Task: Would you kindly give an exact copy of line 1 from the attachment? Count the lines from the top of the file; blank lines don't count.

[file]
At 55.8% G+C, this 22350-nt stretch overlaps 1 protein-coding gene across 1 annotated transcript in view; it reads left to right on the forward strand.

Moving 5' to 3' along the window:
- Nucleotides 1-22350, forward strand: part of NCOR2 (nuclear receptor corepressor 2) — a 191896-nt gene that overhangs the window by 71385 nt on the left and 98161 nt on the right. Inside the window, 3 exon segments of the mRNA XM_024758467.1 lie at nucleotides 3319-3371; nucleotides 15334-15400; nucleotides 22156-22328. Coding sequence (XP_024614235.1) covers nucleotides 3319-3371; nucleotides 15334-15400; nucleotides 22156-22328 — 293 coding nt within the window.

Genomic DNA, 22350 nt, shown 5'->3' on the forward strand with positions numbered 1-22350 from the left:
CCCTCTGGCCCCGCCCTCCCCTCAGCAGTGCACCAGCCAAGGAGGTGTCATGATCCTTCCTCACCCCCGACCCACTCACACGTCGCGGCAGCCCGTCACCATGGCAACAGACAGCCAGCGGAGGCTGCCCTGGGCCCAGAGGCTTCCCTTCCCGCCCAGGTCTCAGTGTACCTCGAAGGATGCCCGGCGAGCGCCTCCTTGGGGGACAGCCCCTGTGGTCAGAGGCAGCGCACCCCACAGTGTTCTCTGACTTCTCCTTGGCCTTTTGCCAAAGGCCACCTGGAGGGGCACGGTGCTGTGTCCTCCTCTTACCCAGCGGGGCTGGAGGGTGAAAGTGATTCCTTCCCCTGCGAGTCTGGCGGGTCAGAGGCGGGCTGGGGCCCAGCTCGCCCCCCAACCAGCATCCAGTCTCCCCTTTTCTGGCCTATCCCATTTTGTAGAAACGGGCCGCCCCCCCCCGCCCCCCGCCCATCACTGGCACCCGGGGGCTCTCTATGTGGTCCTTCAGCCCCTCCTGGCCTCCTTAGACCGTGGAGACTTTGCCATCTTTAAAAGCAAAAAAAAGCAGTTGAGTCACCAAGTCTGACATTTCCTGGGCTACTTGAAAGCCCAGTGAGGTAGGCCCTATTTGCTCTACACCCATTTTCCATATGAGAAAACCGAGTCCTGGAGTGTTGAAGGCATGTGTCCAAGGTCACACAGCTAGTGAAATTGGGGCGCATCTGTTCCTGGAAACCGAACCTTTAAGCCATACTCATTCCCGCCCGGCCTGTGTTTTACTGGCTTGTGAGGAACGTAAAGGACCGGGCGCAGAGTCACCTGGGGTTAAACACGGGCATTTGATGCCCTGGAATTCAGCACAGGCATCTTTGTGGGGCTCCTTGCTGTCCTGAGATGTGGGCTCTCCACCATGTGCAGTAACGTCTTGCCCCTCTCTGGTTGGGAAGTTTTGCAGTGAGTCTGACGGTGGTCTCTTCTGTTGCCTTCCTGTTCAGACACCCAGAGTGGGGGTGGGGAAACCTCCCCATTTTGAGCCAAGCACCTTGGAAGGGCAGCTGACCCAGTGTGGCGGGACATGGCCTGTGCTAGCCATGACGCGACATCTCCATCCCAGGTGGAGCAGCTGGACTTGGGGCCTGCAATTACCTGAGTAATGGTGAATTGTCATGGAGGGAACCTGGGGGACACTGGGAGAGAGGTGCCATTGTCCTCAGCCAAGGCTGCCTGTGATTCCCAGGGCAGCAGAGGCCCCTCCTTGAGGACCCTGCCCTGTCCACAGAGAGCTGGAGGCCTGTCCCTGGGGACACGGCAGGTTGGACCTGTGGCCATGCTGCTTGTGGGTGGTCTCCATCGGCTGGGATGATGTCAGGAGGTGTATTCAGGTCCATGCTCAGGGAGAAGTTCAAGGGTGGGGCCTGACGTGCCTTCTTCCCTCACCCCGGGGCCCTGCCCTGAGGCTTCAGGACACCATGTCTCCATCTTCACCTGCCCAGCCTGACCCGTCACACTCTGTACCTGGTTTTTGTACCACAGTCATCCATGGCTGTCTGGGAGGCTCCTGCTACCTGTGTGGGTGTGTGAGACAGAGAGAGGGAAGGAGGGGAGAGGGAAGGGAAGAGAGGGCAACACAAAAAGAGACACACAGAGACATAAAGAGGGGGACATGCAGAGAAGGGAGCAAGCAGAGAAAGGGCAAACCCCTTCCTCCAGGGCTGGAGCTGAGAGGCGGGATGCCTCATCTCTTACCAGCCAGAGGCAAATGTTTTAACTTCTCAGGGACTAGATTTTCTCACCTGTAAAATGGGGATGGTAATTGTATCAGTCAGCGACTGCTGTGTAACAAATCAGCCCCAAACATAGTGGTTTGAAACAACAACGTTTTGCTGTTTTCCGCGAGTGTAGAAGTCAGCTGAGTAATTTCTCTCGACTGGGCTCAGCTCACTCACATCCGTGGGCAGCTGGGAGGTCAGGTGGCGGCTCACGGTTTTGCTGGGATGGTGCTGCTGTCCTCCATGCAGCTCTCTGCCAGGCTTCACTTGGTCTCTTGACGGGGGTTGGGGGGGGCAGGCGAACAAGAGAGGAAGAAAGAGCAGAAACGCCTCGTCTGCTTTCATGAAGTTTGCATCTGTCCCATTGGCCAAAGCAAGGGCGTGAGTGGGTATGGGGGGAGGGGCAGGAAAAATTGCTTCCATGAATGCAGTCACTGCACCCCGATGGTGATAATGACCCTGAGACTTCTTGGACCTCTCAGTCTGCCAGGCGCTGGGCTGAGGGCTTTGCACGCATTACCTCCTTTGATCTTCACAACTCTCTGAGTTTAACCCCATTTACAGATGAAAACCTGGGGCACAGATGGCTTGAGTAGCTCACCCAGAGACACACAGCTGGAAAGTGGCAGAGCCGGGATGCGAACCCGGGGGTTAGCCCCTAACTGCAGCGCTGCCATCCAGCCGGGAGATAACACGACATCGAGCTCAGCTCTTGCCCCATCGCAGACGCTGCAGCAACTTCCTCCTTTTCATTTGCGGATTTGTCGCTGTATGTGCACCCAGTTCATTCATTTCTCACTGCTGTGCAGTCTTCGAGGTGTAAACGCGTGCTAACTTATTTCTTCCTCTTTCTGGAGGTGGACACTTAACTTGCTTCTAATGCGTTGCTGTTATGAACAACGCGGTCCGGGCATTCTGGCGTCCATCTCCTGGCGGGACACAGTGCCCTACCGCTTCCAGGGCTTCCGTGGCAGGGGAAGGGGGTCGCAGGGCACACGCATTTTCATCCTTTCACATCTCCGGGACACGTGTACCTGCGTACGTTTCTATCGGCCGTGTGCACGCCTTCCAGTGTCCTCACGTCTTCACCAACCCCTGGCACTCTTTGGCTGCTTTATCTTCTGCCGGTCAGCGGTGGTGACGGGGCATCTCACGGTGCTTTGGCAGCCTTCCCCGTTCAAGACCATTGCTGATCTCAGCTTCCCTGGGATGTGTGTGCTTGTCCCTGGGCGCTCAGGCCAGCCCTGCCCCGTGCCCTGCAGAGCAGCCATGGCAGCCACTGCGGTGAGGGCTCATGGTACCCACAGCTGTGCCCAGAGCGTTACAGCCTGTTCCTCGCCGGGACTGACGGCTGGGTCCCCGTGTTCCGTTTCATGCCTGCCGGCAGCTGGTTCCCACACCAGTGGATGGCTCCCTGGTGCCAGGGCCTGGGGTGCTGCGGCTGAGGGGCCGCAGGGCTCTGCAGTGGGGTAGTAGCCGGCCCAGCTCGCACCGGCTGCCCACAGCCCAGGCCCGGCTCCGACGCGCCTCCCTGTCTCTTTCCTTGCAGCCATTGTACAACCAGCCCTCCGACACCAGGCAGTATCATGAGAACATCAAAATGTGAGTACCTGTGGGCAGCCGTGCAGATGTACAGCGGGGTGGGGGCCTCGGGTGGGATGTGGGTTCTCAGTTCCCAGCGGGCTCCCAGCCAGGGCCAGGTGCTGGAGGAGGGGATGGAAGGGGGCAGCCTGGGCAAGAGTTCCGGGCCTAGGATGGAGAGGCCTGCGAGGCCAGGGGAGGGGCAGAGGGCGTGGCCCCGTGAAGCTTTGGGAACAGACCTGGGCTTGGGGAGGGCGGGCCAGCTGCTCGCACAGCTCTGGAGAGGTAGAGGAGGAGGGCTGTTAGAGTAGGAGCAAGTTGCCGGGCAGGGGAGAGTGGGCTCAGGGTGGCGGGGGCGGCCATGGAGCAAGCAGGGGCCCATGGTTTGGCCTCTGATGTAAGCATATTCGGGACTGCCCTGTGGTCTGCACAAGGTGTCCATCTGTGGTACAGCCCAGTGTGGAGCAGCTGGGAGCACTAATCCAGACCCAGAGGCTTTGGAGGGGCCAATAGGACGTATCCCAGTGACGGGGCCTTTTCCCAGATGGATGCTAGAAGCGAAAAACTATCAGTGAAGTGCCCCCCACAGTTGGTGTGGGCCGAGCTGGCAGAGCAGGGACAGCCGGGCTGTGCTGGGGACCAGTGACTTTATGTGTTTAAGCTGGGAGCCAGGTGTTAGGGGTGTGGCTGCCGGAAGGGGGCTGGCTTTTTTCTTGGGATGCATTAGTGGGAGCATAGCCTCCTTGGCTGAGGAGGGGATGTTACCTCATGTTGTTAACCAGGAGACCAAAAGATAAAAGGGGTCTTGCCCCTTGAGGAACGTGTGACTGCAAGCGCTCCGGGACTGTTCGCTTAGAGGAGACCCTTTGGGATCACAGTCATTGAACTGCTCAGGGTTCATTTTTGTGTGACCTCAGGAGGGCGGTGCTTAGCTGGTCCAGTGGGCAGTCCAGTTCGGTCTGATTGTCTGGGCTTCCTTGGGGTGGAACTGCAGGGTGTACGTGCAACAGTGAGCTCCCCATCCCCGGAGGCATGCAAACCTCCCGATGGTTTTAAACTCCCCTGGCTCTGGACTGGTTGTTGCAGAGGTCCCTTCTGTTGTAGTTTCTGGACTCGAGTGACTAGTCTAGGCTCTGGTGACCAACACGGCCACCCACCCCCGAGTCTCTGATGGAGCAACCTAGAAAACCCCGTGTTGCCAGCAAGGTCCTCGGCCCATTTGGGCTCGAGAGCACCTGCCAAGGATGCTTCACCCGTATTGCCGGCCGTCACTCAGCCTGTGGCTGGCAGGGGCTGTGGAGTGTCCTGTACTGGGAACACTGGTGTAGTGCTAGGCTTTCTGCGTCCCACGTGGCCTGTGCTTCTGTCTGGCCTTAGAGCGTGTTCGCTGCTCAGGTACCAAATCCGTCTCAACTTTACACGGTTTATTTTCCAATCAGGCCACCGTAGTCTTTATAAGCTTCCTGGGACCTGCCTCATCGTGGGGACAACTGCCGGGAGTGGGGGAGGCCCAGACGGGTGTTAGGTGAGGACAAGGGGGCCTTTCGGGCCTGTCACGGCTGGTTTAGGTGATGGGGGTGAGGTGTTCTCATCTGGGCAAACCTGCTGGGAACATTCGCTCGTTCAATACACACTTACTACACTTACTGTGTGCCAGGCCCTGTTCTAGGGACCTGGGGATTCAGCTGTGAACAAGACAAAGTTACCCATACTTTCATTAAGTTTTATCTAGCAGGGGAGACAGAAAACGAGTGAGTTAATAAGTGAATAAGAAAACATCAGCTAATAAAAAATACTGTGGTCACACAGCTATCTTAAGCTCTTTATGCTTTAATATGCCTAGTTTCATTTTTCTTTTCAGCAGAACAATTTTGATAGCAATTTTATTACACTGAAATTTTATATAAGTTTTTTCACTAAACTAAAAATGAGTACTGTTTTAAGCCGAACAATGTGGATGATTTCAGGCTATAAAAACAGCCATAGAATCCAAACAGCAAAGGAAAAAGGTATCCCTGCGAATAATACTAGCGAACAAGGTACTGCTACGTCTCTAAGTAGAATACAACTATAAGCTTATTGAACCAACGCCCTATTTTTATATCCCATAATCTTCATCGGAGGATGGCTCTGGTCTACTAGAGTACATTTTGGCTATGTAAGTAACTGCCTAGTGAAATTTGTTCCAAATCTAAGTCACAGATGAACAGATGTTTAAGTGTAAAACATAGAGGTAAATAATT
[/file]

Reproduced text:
At 55.8% G+C, this 22350-nt stretch overlaps 1 protein-coding gene across 1 annotated transcript in view; it reads left to right on the forward strand.